Fraction of Photosynthetically Active Radiation (FPAR) is a critical parameter in land surface energy balance and climate modeling. Several global FPAR products are available, but these still require considerable assessment and validation due to low spatial resolution. Three major FPAR products that have covered China and provided continuous time series data—MODIS, MERIS and GEOV1—were assessed from 2006–2010. Based on the ground measurement data, the accuracies of these three FPAR products were directly validated for maize and winter wheat over northern China. This investigation also assessed the consistencies among the three FPAR products, and analyzed the residential area in mixed pixels effect on the FPAR products accuracy, at each of the main growth stages of maize and winter wheat. The GEOV1 FPAR product was found to be the most accurate with regression R2
values of 0.818 and 0.655 for ground measured maize and winter wheat FPAR. The maize FPAR data were generally more accurate than the winter wheat FPAR data. The MODIS, MERIS and GEOV1 products all indicated that FPAR variations among the growth stages differed from year to year. The scattered residential areas in mixed pixels were found to significantly affect the FPAR data uncertainties, and these were also analyzed in detail. The effect of residential area percentage in mixed pixels on FPAR values differed for different crops, and this was not necessarily in accordance with the FPAR product accuracy. For the mixed pixels, a quadratic polynomial was able to fit the residential area and FPAR data reasonably well with R2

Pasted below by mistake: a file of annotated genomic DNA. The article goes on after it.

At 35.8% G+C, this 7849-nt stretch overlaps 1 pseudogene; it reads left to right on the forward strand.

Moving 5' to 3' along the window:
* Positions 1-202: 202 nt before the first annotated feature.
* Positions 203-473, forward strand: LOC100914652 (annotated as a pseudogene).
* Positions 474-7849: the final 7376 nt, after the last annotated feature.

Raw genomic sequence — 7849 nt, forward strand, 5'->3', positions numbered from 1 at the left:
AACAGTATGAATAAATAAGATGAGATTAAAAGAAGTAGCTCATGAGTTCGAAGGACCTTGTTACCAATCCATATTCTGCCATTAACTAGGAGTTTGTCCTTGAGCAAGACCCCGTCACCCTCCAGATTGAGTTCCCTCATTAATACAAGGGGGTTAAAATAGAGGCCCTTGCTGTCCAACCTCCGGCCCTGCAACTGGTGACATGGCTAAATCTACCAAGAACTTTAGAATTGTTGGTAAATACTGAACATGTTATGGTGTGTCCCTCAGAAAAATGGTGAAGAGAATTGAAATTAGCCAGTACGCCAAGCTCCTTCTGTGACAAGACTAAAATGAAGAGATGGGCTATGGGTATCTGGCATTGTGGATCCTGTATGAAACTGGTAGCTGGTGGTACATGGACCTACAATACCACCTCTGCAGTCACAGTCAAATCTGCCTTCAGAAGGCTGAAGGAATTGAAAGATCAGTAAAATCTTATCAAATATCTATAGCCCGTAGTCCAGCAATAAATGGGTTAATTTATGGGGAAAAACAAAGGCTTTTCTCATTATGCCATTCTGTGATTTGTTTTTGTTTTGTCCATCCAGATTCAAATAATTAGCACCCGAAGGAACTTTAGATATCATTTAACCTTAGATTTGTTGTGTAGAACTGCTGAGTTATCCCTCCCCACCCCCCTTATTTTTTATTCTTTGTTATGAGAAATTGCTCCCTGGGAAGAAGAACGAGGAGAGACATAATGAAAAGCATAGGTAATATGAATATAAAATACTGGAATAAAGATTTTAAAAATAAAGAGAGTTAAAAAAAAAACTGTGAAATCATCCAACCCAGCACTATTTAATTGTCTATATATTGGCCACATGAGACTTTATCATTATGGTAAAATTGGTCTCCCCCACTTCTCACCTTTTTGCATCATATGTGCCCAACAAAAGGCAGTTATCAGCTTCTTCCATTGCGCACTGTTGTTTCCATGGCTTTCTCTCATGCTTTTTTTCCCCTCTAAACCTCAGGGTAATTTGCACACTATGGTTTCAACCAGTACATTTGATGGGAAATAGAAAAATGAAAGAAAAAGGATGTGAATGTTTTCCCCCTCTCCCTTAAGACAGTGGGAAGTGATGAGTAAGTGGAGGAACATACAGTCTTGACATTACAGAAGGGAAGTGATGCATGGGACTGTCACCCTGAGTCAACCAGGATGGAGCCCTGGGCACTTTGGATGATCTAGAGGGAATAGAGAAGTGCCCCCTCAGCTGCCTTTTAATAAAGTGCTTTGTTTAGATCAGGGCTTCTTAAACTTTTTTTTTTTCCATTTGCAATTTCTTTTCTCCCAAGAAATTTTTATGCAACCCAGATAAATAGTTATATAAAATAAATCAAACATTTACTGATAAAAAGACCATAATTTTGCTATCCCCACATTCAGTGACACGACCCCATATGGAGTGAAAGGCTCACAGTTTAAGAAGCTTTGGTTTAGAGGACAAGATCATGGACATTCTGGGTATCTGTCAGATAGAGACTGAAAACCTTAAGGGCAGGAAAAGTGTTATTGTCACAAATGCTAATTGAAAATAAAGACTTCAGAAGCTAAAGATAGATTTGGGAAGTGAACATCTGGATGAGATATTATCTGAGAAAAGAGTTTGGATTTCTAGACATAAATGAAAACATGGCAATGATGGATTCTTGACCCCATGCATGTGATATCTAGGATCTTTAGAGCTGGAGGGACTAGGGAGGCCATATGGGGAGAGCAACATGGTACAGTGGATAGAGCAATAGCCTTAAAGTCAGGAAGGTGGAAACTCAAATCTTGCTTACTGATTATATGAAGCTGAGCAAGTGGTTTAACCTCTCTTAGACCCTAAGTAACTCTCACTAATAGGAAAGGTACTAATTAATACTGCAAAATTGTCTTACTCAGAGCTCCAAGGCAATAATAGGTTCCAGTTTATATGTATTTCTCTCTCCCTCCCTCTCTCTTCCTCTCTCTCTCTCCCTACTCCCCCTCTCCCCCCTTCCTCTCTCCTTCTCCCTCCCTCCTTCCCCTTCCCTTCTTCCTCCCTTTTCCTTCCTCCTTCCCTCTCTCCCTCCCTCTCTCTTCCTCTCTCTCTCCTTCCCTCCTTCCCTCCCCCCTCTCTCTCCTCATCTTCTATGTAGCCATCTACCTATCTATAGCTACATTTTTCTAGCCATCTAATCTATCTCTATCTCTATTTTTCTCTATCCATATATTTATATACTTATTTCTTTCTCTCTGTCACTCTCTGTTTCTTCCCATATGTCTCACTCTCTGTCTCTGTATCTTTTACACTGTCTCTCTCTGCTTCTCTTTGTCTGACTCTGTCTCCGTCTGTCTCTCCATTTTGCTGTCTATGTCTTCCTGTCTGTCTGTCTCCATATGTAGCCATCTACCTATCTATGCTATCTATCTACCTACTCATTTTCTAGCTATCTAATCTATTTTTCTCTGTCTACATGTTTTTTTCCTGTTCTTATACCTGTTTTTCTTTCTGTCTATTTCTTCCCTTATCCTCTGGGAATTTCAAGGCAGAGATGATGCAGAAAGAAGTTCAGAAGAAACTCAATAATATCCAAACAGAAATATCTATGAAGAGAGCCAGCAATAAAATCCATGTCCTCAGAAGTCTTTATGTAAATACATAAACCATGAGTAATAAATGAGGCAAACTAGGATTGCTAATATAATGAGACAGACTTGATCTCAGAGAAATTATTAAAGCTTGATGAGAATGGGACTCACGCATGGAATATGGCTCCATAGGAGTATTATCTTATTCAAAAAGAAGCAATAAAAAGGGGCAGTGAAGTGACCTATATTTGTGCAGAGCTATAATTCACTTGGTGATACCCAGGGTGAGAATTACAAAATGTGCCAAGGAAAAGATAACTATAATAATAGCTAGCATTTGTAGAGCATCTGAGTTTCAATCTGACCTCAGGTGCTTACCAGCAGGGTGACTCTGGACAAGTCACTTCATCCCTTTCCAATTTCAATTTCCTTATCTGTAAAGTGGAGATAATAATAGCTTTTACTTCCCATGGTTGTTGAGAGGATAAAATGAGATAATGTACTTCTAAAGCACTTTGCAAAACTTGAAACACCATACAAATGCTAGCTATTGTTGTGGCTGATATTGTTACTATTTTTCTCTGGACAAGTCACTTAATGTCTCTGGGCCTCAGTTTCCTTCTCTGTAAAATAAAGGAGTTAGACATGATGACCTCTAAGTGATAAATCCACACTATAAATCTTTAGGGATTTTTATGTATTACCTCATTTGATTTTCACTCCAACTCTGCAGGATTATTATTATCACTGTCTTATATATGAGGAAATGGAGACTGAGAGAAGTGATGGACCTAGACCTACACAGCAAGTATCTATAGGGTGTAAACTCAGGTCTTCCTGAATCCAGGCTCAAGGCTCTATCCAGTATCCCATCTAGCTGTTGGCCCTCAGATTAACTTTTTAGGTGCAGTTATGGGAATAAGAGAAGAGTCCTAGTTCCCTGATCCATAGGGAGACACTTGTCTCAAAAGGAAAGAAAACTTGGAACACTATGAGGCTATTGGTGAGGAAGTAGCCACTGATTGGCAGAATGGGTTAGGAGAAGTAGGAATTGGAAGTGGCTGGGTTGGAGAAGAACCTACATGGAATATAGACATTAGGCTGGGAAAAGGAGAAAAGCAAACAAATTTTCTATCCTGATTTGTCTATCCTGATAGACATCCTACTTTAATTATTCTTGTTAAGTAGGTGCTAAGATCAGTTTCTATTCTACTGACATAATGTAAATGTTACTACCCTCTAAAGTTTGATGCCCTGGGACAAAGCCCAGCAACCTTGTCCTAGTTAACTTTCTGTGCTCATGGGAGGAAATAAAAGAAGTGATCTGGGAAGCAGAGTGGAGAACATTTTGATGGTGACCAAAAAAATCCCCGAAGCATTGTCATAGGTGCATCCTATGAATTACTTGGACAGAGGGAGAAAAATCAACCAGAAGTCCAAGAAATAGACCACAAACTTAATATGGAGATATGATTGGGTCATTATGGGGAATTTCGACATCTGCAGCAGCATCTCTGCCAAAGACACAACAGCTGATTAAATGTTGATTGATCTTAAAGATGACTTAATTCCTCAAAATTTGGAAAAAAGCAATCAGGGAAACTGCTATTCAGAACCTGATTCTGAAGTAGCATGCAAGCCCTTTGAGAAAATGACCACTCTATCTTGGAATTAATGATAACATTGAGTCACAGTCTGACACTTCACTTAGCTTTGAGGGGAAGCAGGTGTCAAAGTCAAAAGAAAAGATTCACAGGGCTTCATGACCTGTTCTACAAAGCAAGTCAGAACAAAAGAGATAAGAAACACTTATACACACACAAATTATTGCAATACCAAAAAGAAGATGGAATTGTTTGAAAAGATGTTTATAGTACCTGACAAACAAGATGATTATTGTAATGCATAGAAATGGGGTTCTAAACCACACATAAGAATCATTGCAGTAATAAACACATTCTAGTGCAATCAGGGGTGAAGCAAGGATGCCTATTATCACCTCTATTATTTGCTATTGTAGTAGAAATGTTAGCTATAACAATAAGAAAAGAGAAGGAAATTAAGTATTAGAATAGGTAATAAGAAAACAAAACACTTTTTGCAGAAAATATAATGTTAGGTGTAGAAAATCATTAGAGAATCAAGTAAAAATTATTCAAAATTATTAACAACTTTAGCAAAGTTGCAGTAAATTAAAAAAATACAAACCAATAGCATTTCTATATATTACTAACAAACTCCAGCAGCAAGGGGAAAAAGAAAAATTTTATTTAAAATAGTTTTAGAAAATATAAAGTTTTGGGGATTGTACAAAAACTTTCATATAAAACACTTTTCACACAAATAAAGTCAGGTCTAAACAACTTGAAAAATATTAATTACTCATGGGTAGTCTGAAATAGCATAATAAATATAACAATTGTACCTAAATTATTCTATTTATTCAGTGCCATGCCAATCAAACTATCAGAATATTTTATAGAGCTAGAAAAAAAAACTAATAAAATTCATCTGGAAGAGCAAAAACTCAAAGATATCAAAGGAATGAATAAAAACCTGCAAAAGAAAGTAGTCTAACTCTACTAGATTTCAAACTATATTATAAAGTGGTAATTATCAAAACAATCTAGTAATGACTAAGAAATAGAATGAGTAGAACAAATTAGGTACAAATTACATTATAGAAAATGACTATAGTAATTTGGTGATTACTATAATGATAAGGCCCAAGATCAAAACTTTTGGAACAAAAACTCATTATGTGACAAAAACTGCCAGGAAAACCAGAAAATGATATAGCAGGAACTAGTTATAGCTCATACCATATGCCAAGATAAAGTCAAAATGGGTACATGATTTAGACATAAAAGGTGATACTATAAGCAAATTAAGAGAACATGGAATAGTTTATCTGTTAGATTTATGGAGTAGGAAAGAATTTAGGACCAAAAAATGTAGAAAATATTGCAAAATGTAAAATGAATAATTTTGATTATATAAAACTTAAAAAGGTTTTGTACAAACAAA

values higher than 0.9 for most relationships. Quadratic polynomial fitting may provide a simple and convenient method to assess and reduce the residential area effect on FPAR in the mixed pixels.